The County towns of Gloucestershire and Yorkshire while unique in themselves have much in common with each other in forming our English nation.
It is interesting to discover the several historic parallels between these two ancient cities. Their capital importance within the history of England is sometimes overlooked by modern society. Historically they were only second to London and Westminster. An indication of the importance of York is given to its Archbishop, whose position is ranked directly after the Archbishop of Canterbury. The magnificence of the Minster is a clear indication of his exalted importance.
Physically, the strategic locations of York and Gloucester were chosen by the Romans in order to govern their locality and for their defensively convenient positions by the Severn and the Ouse. When the Romans founded their ‘colononia’ they would have recognised the importance of these locations within the indigenous British tribal areas.
York was created in 71 AD in the north, as the capital of ‘Britannia Inferior’, when the Ninth Legion conquered the British tribe known as the Brigantes. A timber fortress was initially constructed on level ground above the River Ouse close to the confluence with the River Foss. Several Emperors are known to have held court in York during the Roman occupation. Initially named by the Romans as Eboracum, the city name was Anglicised to Eoforwic and subsequently given the Norse name Jorvic by the Danes. Jorvic was recognised as the capital of the ‘Danelaw’. The Normans called the City Evorwic and finally York.
York had been the chief city of King Edwin of Northumbria, installed around 615 by King Raedwald, the Norsk bretwalda. William the Conqueror by 1068 had subdued the south but had trouble in the north and faced rebellion at York. He had a fortress built in 1069 from where the Normans carried out the ‘Harrying of the North’ destroying everything from York to Durham. When William came to England, claiming his cousin Edward (the Confessor) had bequeathed him the throne, he set about removing the Nordic traditions and culture that existed at York. Even so, the city retained its Nordic culture and traditions for many generations.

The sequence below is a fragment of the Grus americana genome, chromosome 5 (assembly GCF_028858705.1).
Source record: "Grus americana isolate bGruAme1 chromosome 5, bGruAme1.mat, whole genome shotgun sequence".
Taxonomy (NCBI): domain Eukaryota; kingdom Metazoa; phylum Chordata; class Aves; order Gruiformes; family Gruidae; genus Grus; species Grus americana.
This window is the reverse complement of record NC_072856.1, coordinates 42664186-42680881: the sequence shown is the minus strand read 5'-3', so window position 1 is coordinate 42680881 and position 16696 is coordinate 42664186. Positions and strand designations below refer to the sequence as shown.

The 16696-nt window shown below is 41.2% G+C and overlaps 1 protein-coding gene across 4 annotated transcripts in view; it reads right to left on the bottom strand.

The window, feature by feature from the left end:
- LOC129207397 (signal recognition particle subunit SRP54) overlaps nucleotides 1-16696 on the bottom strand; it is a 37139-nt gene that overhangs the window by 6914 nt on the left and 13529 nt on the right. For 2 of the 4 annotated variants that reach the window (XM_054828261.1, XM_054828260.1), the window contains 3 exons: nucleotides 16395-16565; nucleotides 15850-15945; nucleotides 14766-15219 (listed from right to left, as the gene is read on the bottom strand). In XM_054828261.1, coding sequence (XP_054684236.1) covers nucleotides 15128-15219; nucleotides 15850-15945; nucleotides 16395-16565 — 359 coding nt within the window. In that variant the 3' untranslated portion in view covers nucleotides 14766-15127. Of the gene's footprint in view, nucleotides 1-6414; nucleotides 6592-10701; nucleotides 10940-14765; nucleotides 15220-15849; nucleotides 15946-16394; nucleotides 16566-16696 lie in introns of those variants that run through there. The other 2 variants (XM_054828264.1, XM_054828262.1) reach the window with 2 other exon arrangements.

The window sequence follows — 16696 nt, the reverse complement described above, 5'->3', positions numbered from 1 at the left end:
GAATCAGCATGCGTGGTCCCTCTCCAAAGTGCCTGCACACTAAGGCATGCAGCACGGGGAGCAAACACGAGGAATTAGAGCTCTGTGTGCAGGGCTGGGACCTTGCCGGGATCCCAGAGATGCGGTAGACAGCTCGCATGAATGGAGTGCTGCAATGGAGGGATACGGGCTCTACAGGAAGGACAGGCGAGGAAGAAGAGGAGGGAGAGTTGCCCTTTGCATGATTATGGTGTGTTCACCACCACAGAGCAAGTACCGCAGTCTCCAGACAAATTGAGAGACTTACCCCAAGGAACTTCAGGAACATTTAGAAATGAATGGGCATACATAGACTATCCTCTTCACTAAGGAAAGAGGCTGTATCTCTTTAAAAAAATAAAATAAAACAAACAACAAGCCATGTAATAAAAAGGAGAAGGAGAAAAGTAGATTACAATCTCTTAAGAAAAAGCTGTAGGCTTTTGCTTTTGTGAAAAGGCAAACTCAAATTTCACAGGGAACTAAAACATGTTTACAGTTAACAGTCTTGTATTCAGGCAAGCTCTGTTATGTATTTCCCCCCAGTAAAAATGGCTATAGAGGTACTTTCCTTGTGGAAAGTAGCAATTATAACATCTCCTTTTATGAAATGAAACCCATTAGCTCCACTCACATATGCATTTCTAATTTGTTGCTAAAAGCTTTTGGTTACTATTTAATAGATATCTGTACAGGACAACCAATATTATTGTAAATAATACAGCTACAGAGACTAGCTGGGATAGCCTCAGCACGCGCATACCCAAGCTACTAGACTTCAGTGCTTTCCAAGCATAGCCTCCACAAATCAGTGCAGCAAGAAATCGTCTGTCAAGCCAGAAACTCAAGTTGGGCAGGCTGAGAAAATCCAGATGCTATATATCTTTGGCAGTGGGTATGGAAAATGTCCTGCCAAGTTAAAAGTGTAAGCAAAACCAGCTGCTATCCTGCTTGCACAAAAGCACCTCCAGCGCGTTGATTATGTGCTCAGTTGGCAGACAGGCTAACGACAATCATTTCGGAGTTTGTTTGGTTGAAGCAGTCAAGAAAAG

The import of the royal cities of Gloucester and York have greatly influenced the often-dramatic history of our monarchy and the governance of the nation. This was particularly apparent within the subsequent ‘Plantagenet’ conflicts leading to the ‘Wars of the Roses’ concluding with the Tudor supremacy,
William I’s fourth son Henry (born at Selby York), was a well-educated scholar in Latin and the arts and known as Beauclerc. As King Henry I he seized the throne in 1100 and in 1106 invaded Normandy to take control of the Duchy of his brother Robert. When Henry’s son William became shipwrecked and drowned in 1120, he declared his daughter Matilda to be his heir. Civil war in 1135, led to Matilda invading England in 1139 (against cousin Stephen of Blois) assisted by her half-brother Robert of Gloucester.